California siblings plead guilty to stealing 800 MacBooks worth $2.3 million

Posted:
in General Discussion
A pair of California siblings who stole roughly 800 MacBooks over seven years, totaling over $2.3 million in retail value, have pleaded guilty to federal offenses relating to the crime.




Patricia Castaneda worked in the School of Humanities and Sciences at a private university in Stanford. During her time at the university, she was responsible for ordering MacBooks for its faculty and staff.

According to the U.S. Department of Justice, she began stealing and selling MacBooks she ordered for cash in 2009 or 2010. Initially, Castaneda sold them to an individual she met over Facebook.

In 2016, she began giving the MacBooks to her brother, Eric Castaneda, who would transport them to an individual in Folsom, who resold the MacBooks to buyers outside California.

In one decade, the two had managed to steal over $2.3 million in retail value, which cost the university more than $4 million in total.

Patricia Castaneda pleaded guilty to federal program theft, and in a separate case, her brother pleaded guilty to conspiracy to transport stolen property interstate.

U.S. district judge Kimberly J. Mueller is set to sentence the pair on June 7. Patricia Castaneda will face up to 10 years in prison and a $250,000 fine. Eric Castaneda faces a maximum of five years in prison and a $250,000 fine.

In November of 2020, thieves hijacked a truck in England carrying over 48 pallets of Apple products, totaling $6 million in retail value.

Also in November, a group of five Amazon employees was arrested for stealing iPhones from a logistics center in Madrid, Spain. The retail value was believed to be nearly $600,000.

Stay on top of all Apple news right from your HomePod. Say, "Hey, Siri, play AppleInsider," and you'll get latest AppleInsider Podcast. Or ask your HomePod mini for "AppleInsider Daily" instead and you'll hear a fast update direct from our news team. And, if you're interested in Apple-centric home automation, say "Hey, Siri, play HomeKit Insider," and you'll be listening to our newest specialized podcast in moments.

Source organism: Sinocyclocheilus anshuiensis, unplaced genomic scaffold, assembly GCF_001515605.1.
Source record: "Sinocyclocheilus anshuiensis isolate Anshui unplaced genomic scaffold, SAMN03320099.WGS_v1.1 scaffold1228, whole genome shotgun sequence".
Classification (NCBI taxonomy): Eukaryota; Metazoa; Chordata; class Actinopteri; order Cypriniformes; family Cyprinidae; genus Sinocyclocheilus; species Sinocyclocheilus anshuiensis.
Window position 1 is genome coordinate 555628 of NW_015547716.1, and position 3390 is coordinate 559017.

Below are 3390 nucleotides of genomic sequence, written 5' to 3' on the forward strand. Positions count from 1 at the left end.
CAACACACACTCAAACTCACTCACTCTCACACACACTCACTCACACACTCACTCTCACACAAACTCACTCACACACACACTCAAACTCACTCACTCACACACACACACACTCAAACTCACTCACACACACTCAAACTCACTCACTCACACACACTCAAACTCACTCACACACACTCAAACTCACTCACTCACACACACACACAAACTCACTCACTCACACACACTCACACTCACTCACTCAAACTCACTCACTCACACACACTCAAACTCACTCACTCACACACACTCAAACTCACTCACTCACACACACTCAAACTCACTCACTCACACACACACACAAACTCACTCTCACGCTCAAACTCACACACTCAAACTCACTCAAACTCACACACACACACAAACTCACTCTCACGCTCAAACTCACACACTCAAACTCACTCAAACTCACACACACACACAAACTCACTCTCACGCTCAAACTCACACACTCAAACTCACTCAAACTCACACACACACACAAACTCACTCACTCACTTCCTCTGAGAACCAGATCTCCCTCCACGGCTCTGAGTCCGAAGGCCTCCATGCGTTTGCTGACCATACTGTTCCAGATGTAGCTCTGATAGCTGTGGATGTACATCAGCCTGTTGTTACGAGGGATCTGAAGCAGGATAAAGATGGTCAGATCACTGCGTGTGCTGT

Comments

  • Reply 1 of 16
    sflocalsflocal Posts: 5,465member
    In addition to the fine, will they be responsible for reimbursing the school?  I couldn't find any mention on that.  
    fahlmanwatto_cobra
  • Reply 2 of 16
    Just to be clear, there is only one “private university in Stanford” — Stanford University. I guess there are legal reasons why the university isn’t named. According to a Wikipedia, much of the university isn’t, technically, in Palo Alto — it’s in an unincorporated area, designated “Stanford.”
    red oak
  • Reply 3 of 16
    Eric_WVGGEric_WVGG Posts: 870member
    sflocal said:
    In addition to the fine, will they be responsible for reimbursing the school?  I couldn't find any mention on that.  
    Isn't it kind of moot? Stealing $2.3m worth of laptops doesn't mean they're sitting on $2.3 million dollars, stolen goods sell for a fraction of retail prices. After legal fees, maybe sitting on a couple hundred thousand dollars… if the courts say "okay now you owe four million dollars" in ten years, well where's that money going to come from? A lifetime of debt and servitude? No, the university is going to take a wash on it.